It was a serendipitous time. Arthur Morgan, by encouraging the building of sustainable community, was creating an environment in Yellow Springs conducive to enterprise. The engineers group was helped to establish itself as a business, which became the Yellow Springs Instrument Company. YSI’s beginnings coincided with Douglas MacGregor’s (“The Human Side of Enterprise”) tenure as Antioch College president. Interactions with Charles Kettering were boosting Hardy’s confidence.
Hardy was part engineer, inventor, businessman and civic leader. A big believer in the social benefits of meaningful, economically viable work, he also advocated for corporate responsibility throughout his career. He was proud of YSI’s early personnel policies based on trust. In 1983 he sold the bulk of his YSI shares to the Employee Stock Ownership Plan(ESOP). He was a founding member of the YS Community Foundation. In 1992, he was elected to the National Academy of Engineering.
Hardy believed that measurements were “ultimate truth”. He was confirmed in this belief by having worked with engineering scientists all over the world. No matter the religions, governments, or cultures, a measurement could be agreed upon by very different people. He worked with Leland Clark on the process for measuring dissolved oxygen in liquids that enabled open-heart surgery and the first heart-lung machine, (which led to the YSI in-house development of biosensors). But he considered inventions to be incomplete until they were developed and manufactured as useful, affordable and high quality products. YSI products included various precise temperature measurement instruments. And yet, when looking back, Hardy reported greatest pride in helping determine the official melting point of gallium. In 1990 it was adopted as a primary point on the International Temperature scale.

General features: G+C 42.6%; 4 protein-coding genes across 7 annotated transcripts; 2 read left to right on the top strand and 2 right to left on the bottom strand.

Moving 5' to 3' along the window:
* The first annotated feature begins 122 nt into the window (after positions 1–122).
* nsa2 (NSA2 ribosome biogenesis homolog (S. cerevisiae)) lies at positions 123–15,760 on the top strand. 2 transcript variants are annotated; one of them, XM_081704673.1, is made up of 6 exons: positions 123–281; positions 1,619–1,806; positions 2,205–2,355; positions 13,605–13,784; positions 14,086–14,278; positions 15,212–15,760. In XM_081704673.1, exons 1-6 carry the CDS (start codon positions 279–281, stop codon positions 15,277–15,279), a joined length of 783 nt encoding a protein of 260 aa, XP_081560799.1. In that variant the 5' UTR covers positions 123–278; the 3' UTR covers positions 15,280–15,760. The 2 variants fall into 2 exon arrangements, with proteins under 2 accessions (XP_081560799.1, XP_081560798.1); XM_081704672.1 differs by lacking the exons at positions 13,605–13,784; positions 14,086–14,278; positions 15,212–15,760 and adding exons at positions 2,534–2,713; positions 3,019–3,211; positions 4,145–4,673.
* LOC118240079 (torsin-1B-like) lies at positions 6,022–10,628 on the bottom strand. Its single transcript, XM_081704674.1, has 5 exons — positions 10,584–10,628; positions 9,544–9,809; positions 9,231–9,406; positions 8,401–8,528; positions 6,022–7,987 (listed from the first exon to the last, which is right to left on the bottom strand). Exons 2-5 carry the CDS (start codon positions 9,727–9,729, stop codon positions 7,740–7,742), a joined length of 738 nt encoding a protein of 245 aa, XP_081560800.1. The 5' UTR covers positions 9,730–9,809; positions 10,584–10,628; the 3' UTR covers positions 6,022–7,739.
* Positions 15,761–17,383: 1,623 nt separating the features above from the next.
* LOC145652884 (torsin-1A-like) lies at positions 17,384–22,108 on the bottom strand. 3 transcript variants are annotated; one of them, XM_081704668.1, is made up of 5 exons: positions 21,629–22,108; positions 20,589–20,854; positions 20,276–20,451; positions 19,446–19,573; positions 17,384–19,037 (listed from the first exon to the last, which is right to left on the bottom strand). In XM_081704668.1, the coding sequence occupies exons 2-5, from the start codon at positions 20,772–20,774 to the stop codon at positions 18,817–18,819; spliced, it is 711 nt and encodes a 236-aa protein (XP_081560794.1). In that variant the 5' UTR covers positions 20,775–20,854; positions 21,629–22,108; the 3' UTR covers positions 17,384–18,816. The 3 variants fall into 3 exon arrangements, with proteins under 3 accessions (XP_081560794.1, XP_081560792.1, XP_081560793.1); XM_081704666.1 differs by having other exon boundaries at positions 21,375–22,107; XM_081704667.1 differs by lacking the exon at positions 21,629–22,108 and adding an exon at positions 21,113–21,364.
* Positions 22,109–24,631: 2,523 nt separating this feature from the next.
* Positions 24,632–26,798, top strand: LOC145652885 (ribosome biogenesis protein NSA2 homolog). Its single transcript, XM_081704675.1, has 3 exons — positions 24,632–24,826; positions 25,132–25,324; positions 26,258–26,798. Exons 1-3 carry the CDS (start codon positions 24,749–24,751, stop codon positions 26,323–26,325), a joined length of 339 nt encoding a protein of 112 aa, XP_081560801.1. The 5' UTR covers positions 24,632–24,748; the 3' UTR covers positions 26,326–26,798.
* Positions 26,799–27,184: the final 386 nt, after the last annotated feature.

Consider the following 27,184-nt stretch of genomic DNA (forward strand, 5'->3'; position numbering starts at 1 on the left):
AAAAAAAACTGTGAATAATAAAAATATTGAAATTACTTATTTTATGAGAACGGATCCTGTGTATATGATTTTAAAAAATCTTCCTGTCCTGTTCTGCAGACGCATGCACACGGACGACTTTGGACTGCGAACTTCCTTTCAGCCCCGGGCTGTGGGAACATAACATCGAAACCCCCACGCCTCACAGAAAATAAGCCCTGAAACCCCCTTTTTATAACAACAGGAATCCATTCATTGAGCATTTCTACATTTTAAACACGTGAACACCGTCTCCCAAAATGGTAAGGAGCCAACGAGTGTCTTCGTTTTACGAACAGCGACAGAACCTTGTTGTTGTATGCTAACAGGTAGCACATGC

Politically, Hardy was deeply influenced by his wife, Gene. Gene had been a red diaper baby and sometimes Hardy would call her reactionary. But they were bound by strong inclinations towards social justice. He sincerely admired her awareness of people and communities. Because of this, most of his philanthropic decisions were made in close partnership with her. Hardy and Gene teamed up most passionately in their support of the Civil Rights Movement. As a member of the Yellow Springs Committee for Fair Practices, Hardy acted as Paul Graham’s witness in his lawsuit against the last segregated business in town, Gegner’s barbershop.
Hardy Trolander was fortunate in love. He was supported by women his entire adult life. His marriage to Gene lasted 54 years. Later, he enjoyed close companionship with dear friends Marion Davis Wright and Joan Brucker. He is survived by his two daughters, Megan Trolander and Pati An, his grandson Noah Trolander An, his son-in-law Jim Spangler, and his final sweetheart, Bev Price.
At the end of his life, Hardy significantly donated to Antioch College, just as Kettering, a man who had once boosted his young confidence, had done during another difficult period in Antioch’s history.
“Different states of matter are determined by constants of nature, such as the triple point of water where the cell includes vapor, liquid and solid at once,” he said. “It’s beautiful, that phenomenon, it defines that temperature.”
More about Hardy’s career: www.daytoninnovationlegacy.org/trolander.html.